In hiring a reader, it is critical to insure that the person you are hiring is honest, dependable, and, quite frequently, capable of honoring confidences. Probably the two most common ways of identifying likely candidates are either through personal contact and word of mouth or publicizing your need. AABT members report locating readers by talking with colleagues, using former students or classmates, and, for especially confidential matters, even employing a trusted friend or family member. One long-time high-school teacher reports, “One way I found readers was to put a short article in the paper saying that a blind teacher was looking for a person to assist with grading. I put the amount of money I was paying and the approximate amount of time required. From the start, I got a lot of calls and could interview applicants.”

It is important to remember that, first and foremost, the relationship with a reader is a professional one. It is possible to begin relating on a professional level and, if appropriate, also developing a friendship; however, it is not possible to begin as friends and then trying to establish a more formal way of conducting business. I have always tried to have more than one reader at any given time. This may be a luxury for some teachers and may not even be possible for others, but, if possible, it has three significant advantages. First, you are guaranteed a back-up for those inevitable occasions when one reader is sick, has to go out of town, has a personal emergency, etc. Second, you are, hopefully, in the position of always having one experienced reader while you are breaking in a new one. Third, with more than one person, you have a better opportunity to better match the tasks a reader is asked to do with their individual interests and abilities. I found, for example, that some students I hired loved assisting with library research, while the majority hated it. Needless to say, readers tend to do a better job if the work is something they enjoy and at which they feel competent.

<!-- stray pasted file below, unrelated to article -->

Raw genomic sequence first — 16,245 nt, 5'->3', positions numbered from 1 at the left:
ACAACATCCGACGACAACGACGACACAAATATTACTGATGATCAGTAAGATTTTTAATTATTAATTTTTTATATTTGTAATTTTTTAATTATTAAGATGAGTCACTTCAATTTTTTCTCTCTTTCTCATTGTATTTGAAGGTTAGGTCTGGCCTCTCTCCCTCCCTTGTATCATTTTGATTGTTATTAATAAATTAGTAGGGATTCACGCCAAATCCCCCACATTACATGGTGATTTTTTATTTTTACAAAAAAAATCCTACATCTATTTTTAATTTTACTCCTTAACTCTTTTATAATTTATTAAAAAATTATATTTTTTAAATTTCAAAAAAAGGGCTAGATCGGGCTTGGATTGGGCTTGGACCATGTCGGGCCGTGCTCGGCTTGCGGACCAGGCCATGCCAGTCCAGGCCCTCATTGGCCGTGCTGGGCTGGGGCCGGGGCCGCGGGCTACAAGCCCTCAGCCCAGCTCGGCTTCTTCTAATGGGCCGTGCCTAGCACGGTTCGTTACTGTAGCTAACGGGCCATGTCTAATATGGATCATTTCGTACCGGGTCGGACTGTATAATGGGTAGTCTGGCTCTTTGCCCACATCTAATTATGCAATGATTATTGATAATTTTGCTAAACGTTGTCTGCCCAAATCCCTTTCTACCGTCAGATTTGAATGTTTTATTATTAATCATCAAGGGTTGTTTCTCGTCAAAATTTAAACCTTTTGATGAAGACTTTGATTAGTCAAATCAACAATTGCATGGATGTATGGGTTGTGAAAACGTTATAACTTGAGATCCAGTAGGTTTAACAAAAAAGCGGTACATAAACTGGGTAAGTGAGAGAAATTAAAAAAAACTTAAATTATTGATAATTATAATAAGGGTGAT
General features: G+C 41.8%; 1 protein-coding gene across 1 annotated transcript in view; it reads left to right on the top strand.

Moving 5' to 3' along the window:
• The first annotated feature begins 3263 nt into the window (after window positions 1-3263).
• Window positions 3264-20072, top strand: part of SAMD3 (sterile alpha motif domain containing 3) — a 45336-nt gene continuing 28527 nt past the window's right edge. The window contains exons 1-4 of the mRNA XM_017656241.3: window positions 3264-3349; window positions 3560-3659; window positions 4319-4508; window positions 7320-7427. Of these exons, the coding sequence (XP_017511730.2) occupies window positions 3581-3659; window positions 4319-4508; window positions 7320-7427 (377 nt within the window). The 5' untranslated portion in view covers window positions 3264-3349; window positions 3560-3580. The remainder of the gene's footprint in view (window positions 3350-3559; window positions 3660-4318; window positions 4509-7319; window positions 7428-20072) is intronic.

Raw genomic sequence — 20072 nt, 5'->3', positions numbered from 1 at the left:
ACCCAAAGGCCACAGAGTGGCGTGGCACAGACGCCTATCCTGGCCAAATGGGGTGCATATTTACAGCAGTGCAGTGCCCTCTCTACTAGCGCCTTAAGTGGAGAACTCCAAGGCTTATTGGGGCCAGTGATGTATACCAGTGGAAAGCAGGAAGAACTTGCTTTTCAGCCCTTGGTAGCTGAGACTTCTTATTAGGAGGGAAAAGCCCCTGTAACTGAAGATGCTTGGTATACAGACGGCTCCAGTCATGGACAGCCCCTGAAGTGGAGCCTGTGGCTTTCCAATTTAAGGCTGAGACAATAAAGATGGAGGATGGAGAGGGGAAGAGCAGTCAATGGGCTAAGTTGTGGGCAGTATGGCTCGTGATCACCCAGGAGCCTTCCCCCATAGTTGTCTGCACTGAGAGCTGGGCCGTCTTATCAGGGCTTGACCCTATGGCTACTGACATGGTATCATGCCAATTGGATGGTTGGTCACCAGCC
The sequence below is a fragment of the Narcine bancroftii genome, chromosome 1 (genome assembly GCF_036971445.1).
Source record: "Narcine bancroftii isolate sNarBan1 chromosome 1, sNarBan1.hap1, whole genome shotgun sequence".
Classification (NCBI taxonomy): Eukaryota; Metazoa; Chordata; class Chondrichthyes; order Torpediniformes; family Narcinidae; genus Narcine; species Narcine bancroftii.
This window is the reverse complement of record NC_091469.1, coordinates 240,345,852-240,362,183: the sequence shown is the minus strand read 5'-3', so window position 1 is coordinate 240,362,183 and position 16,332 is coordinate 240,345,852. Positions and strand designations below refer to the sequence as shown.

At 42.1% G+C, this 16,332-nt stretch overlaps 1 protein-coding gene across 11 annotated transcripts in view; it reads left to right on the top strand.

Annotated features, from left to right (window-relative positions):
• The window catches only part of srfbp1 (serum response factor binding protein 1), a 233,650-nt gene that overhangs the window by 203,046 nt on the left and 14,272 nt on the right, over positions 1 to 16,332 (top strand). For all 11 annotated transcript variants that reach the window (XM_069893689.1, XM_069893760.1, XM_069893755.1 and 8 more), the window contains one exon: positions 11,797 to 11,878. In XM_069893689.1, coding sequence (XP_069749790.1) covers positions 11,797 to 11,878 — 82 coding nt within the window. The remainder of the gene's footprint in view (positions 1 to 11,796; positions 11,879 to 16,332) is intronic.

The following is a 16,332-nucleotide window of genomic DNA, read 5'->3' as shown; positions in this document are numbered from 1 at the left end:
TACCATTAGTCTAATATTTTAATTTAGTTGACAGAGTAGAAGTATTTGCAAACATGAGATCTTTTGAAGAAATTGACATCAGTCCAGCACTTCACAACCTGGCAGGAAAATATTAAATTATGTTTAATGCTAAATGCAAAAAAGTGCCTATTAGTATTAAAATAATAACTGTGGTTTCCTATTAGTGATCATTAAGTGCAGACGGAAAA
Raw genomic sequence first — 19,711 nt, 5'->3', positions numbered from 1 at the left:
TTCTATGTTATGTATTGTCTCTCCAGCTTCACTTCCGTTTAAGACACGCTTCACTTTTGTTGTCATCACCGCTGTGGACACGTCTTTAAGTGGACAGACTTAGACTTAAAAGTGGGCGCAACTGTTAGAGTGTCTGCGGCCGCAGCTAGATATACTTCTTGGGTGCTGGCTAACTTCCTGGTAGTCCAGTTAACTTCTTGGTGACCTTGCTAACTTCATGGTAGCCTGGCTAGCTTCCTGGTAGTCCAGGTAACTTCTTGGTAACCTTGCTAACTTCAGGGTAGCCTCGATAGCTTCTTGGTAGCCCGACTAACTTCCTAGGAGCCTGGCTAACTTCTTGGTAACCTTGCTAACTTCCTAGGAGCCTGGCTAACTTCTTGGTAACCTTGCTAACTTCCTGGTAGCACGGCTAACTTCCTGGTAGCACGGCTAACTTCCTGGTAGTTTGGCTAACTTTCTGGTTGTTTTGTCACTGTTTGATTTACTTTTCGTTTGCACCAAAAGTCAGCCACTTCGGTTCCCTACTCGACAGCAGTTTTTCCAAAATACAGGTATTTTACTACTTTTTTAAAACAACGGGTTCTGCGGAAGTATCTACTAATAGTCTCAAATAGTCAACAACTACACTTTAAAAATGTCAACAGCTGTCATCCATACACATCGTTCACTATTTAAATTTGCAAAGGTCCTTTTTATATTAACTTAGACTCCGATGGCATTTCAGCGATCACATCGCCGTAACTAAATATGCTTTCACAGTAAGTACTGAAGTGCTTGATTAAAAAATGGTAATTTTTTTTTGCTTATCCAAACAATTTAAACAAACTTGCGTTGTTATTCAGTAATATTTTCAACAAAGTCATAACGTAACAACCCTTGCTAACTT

At this point, it is appropriate to add a brief word of warning. Because a number of visually impaired teachers work with their readers in their own home, it is unfortunately necessary, in addition to the requirements already mentioned, to check applicants for safety. Companies that routinely vet perspective employees report that a surprisingly large percentage fail this test.

In recent years, advances in technology have made it possible for the first time to do independently some of the work that previously could only be done with a reader. The electronic production of exams and papers is now so ubiquitous that, having students submit work in these ways, enables grading without readers. The use of scanners and closed circuit televisions (CCTVs) provide additional options for doing tasks that in the past required a reader.

Although technology offers an increasingly wide array of tools for the blind or visually impaired teacher, the skillful use of readers remains an important part of our professional lives. Knowing how to locate and properly utilize readers can make the difference between success and failure.